Make Marketing History

The views of a marketing deviant.

Thursday, February 15, 2007

Chocs Away!

Pricing is the most nebulous of the marketing Ps to me. The key is obviously to fill (in as unique a way as possible) a need that people are prepared to pay for without thinking much about the cost. In economics-speak, this is known as being a non-commodity product.

But the value to the user is ultimately dependent on their worldview and utterly subjective. So, in some sense, you should charge what you can. Too many businesses undervalue their expertise and thus limit their revenue when the willingness of people to pay for something is greater than they imagine (as I was forcefully reminded the other day when witnessing the eagerness of people to pay for the services of a psychic).

However, there is an upper limit to your mark-up - that point at which you move from valuing your expertise to implictly mocking your users. It's a highly profitable tactic, but one that has a limited shelf-life as the wonderful Noka expose recently revealed.

Branding may change your users view of you, but it won't help you if you're undercut by a disruptive competitor who would seem to offer something that's almost as good, but much better value for money.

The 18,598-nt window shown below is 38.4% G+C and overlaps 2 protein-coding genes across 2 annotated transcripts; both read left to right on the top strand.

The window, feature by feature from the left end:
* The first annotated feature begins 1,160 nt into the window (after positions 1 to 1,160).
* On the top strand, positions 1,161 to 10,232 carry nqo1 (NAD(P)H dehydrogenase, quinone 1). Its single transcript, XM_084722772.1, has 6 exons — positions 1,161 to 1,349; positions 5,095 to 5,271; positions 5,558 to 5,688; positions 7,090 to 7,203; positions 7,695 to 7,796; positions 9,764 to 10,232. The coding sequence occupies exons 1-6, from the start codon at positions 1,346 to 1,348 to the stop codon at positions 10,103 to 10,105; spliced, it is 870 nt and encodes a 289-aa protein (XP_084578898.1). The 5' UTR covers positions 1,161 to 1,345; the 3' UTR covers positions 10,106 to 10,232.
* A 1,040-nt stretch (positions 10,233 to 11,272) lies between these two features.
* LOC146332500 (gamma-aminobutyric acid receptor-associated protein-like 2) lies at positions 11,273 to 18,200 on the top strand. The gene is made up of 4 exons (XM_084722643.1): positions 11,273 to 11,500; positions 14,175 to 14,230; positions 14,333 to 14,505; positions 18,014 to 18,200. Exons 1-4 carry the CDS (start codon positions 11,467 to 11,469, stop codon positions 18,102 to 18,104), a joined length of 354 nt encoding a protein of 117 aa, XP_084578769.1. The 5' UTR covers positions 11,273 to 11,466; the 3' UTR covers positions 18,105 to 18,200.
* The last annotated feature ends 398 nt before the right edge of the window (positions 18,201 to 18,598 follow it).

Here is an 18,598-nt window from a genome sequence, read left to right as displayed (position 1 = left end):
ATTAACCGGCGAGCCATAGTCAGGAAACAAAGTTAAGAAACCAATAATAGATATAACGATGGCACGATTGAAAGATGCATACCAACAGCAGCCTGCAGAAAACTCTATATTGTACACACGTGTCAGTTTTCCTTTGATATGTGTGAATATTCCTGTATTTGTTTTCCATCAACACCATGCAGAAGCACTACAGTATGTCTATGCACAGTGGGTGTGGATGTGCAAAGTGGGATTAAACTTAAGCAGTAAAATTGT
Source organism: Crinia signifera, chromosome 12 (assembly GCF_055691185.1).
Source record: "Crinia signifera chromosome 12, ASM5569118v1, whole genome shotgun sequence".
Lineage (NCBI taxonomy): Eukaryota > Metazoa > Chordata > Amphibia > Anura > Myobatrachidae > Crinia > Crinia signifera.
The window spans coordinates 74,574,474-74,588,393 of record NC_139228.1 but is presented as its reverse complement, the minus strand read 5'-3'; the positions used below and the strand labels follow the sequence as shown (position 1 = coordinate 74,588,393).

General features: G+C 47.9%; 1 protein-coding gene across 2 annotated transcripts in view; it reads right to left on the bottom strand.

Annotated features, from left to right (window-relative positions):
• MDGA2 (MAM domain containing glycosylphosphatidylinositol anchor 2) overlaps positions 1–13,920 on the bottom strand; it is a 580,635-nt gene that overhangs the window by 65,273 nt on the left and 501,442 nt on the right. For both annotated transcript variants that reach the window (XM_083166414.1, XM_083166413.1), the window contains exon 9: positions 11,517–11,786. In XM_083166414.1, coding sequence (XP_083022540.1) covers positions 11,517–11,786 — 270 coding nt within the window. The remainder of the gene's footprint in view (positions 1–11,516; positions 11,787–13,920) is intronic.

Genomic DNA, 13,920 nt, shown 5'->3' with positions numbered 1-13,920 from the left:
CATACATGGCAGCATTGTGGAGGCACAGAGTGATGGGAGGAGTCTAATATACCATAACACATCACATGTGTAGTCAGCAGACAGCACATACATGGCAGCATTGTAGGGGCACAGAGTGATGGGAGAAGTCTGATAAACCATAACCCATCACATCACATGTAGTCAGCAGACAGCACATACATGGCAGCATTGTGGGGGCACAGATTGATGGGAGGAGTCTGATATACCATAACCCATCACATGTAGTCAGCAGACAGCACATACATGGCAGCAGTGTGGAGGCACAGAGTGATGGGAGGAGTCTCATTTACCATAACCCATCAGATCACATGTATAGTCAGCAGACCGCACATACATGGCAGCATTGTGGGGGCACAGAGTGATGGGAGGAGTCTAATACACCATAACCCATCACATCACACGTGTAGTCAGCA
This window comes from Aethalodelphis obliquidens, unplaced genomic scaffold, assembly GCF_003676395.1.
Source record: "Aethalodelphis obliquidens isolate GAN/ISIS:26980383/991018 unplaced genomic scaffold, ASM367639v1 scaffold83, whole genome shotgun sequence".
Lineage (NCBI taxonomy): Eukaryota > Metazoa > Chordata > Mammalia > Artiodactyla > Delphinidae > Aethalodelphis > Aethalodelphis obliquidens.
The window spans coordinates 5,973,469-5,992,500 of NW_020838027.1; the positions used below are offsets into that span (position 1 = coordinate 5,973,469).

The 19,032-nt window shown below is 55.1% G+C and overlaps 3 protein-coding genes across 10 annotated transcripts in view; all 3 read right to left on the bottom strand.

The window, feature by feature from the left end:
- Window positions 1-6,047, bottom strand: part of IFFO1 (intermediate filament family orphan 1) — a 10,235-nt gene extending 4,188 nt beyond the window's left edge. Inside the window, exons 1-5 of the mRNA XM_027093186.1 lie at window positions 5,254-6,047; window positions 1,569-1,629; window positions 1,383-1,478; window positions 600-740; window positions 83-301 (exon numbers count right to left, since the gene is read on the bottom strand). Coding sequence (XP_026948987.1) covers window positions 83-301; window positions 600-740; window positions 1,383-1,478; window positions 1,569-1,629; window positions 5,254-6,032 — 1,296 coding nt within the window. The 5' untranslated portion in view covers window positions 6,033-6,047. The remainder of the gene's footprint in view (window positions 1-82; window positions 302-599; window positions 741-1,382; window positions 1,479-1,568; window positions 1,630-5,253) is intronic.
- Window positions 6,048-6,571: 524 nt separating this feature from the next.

Anonymous Anonymous said...

John, how would recommend a startup business go about making decisions on pricing (other than trial and error)?

3:06 PM, February 15, 2007  
Blogger john dodds said...

What a question Brian! As I indicated, I think this is a hugfelt difficult area. The glib answer is to make yourself so indispensible to your customers that they will pay whatever you ask and I've heard Jet Blue's CEO quoted as emphasising his focus on building a critical mass of passengers in the knowledge that there's time in the future to put prices up.

However, there is some academic study of the area and let me point you to this McKinsey book - The link allows you to download one of their case studies and while it may not be relevant to your business, it may give you some new ideas to consider.

6:36 AM, February 17, 2007  

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